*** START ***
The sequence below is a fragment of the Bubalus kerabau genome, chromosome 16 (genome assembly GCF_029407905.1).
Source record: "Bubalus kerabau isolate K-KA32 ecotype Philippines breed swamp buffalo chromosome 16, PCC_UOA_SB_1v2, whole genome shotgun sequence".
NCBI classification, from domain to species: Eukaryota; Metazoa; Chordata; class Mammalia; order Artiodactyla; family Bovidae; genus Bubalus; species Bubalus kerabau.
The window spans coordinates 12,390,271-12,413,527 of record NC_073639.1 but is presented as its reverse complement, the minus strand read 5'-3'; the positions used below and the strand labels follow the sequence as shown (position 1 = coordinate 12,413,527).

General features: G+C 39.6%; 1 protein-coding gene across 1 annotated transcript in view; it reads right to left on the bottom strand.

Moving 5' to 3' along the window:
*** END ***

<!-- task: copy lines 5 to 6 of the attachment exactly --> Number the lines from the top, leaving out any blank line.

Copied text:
General features: G+C 39.6%; 1 protein-coding gene across 1 annotated transcript in view; it reads right to left on the bottom strand.

Moving 5' to 3' along the window: